NGOs tell Germany to stop blocking anti-discrimination directive

In many EU countries, homosexuals are still not offered legal protection from discrimination. [Jürgen Telkmann/Flickr]

Almost all EU member states are in favour of a planned Union-wide directive against discrimination. Only Berlin objects, and has been targeted by human rights associations, demanding that it stop blocking the legislation. EURACTIV Germany reports.

A lesbian couple is thrown out of a café in Vienna for kissing each other. Two gay men from Germany are denied a hotel room in Riga. A German retiree is refused a rental car when the agency is concerned his age will cause him to have an accident.

Numerous critics take these and many other cases as proof that Europe needs a common directive on equality. But Germany is hindering its approval, causing over 40 associations and NGOs from Germany and other European states to submit an appeal to the German government, demanding that it stop blocking the equal treatment directive.

“Protection from discrimination based on sexual orientation or religious affiliation is a basic human right that is still not adequately provided in many countries in the European Union,” according to Selmin Çal??kan, Secretary-General of Amnesty International in Germany.

German government knowingly accepts discrimination

Organisations and associations gained support for the appeal from the Federal Government’s Anti-Discrimination Agency.

“The German government simply accepts that disabled persons can be refused access to business spaces in many European countries, or that gays or lesbians can be refused a room by hoteliers,” said Christine Lüders, the director of the Federal Anti-Discrimination Agency.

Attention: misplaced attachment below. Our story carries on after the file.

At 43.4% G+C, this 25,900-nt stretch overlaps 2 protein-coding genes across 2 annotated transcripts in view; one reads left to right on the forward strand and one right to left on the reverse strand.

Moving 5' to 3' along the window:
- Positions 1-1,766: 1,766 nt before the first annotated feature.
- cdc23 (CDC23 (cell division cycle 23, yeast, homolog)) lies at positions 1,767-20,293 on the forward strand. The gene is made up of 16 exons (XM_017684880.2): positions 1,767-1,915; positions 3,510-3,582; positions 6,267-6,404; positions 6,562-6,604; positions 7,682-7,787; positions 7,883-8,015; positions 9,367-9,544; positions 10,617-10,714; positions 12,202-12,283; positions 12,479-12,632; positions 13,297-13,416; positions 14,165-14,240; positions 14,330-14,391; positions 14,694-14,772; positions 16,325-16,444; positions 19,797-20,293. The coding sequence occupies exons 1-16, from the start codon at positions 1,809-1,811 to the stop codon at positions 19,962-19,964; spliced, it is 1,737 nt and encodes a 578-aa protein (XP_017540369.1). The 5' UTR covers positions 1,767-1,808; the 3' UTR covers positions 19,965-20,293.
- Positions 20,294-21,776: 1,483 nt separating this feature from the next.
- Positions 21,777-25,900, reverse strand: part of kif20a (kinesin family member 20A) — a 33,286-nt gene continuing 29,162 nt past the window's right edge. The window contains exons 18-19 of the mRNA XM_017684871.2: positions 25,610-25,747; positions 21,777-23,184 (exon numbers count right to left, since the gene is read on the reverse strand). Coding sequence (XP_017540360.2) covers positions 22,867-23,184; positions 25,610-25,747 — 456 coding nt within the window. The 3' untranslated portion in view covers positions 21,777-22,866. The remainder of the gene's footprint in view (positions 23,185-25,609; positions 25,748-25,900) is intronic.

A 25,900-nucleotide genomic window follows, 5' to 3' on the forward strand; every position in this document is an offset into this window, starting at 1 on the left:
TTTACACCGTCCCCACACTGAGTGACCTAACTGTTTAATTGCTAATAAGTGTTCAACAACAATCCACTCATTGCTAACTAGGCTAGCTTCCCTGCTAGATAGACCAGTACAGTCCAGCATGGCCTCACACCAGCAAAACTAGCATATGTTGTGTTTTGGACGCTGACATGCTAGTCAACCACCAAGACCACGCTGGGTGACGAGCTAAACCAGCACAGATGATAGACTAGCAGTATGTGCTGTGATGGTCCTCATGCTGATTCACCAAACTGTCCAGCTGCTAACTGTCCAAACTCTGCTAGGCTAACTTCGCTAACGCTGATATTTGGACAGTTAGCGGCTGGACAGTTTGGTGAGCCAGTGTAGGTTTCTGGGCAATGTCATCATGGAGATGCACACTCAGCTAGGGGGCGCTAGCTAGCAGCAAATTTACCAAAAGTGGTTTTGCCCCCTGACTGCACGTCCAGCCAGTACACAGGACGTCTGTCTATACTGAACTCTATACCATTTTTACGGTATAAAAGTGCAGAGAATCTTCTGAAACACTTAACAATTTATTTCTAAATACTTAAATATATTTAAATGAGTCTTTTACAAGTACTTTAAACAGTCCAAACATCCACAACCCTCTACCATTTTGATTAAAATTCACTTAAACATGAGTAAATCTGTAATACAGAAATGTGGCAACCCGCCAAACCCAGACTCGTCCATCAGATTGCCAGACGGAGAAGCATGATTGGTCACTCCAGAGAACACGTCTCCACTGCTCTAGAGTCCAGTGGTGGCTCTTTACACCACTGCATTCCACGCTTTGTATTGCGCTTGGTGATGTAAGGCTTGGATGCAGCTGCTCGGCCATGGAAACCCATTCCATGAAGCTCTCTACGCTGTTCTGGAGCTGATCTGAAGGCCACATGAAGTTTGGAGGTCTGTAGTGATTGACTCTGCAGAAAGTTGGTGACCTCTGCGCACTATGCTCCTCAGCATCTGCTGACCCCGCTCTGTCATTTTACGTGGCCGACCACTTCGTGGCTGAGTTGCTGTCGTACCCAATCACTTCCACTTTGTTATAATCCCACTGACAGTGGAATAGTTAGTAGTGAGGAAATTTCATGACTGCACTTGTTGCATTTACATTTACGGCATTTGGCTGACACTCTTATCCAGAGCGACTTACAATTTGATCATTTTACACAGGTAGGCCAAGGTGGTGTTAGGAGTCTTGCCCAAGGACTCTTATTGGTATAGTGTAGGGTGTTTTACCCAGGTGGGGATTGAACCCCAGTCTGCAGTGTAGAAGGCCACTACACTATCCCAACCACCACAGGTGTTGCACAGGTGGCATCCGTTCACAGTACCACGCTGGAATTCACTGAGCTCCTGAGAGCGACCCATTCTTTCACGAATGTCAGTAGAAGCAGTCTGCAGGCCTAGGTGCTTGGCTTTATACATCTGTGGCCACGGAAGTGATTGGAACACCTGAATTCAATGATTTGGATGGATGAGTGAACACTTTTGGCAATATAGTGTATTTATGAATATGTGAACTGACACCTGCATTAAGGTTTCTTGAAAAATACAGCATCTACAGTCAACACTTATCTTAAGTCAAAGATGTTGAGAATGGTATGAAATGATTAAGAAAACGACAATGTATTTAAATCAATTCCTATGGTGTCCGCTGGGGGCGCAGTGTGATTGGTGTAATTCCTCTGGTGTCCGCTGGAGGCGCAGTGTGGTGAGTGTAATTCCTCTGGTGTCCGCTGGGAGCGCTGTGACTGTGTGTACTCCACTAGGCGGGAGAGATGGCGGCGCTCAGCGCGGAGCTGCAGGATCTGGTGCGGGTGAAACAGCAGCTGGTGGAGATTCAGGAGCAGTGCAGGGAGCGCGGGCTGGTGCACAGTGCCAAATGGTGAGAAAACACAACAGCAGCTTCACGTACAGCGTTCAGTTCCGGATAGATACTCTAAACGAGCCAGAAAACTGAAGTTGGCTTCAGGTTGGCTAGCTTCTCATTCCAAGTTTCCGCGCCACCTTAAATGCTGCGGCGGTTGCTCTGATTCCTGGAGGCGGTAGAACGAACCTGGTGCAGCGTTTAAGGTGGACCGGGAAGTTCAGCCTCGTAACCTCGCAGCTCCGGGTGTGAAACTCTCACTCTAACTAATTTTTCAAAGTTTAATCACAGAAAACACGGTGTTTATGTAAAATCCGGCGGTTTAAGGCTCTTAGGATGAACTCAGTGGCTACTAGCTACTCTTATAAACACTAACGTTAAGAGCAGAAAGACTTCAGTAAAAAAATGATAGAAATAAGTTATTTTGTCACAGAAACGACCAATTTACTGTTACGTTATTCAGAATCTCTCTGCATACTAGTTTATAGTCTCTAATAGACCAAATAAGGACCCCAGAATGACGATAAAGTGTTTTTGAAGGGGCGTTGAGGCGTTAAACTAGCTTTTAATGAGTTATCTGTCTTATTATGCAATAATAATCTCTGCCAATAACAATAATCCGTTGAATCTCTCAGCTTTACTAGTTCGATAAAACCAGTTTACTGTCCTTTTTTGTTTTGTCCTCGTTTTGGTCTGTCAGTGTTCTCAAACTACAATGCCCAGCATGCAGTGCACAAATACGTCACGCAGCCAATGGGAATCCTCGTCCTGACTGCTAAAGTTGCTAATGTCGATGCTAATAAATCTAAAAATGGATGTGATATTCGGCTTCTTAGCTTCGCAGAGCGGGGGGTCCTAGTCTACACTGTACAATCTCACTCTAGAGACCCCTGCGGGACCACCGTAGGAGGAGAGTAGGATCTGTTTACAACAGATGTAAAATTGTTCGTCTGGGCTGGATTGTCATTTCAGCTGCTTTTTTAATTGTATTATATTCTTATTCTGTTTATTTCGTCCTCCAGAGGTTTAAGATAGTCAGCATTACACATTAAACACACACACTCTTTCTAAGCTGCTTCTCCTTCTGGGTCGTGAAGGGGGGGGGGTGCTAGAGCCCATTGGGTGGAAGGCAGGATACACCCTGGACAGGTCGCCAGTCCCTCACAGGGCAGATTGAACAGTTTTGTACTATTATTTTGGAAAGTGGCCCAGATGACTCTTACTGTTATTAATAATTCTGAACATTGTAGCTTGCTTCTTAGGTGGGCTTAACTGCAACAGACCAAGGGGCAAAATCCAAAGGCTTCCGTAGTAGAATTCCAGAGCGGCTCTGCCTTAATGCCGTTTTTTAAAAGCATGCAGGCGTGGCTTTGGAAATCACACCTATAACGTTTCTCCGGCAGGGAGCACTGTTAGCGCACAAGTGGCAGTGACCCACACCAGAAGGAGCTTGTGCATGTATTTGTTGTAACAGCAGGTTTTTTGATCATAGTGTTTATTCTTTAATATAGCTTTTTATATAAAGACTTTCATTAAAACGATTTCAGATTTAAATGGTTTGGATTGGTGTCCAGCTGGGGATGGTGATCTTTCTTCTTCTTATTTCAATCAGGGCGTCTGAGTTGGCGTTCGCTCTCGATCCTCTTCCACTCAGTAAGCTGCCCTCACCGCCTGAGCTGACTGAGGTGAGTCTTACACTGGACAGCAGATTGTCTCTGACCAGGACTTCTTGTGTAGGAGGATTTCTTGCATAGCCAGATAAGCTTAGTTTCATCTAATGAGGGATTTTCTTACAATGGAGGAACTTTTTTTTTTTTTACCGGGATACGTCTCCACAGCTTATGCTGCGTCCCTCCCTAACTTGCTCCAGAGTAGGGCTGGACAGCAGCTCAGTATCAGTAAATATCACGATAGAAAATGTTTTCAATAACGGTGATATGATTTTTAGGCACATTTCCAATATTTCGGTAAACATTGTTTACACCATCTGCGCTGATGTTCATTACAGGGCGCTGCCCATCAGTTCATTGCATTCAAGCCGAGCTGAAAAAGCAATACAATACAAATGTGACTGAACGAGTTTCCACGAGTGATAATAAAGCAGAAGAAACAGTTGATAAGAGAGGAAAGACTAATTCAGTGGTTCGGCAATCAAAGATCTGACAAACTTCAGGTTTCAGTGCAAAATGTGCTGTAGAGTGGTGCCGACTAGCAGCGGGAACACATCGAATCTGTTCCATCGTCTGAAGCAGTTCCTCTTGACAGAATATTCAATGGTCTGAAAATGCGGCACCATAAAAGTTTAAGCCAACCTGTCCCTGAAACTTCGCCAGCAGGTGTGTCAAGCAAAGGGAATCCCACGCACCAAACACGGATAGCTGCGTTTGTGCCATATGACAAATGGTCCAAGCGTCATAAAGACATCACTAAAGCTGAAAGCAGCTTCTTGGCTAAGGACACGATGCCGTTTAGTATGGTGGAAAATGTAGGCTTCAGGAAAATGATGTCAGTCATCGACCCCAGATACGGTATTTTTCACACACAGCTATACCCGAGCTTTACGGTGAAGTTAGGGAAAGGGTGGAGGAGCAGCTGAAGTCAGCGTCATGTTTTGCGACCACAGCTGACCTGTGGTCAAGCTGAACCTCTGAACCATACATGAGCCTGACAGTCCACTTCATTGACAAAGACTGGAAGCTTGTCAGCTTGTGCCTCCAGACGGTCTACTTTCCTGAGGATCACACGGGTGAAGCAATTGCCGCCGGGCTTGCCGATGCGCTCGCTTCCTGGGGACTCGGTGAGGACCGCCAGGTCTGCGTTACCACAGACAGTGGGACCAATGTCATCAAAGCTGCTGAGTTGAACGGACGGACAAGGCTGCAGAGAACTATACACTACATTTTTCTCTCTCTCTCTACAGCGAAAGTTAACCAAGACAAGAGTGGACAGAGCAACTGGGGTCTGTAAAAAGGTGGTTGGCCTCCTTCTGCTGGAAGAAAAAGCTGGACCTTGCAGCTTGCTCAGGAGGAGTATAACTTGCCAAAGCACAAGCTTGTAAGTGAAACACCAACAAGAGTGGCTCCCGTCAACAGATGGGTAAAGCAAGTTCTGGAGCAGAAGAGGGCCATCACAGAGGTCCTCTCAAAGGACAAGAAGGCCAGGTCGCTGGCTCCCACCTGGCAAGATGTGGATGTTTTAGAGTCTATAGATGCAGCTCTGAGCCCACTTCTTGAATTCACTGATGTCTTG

Landlords, who refuse to rent out apartments to people of Jewish or Muslim faiths will also not face any consequences in the future, she stated.

The existing directive is based on the Charter of Fundamental Rights of the European Union which prohibits discrimination on the basis of skin colour as well as ethnic and social origin.

As a result, it generally forbids putting someone at an unfair disadvantage through racial or ethnic discrimination, on the basis of sex, religion or worldview, a disability, age or sexual orientation.

>>Read: German government denies it has a racism problem

Because there was no institutional framework for combating racial discrimination in most EU member states existed before this directive, most countries had to adapt their legislation to fulfill the requirement. To this day, national anti-discrimination bodies often work very inefficiently.

Many unaware of the anti-discrimination measure

Another challenge is posed by the fact that the majority of victims do not even know about the anti-discrimination legislation, or those affected lack the resources to file a complaint with the responsible authorities.

According to a 2009 survey conducted by the EU Fundamental Rights Agency, the majority of Roma surveyed did not know that anti-discrimination legislation exists.

In addition, the equal treatment directive only sets minimum standards, which are especially weak and often ignored in Eastern European countries.

After numerous EU member states had long been in a long struggle against a new common directive, Germany remains the only EU country that is still blocking the negotiations over a new equal treatment directive.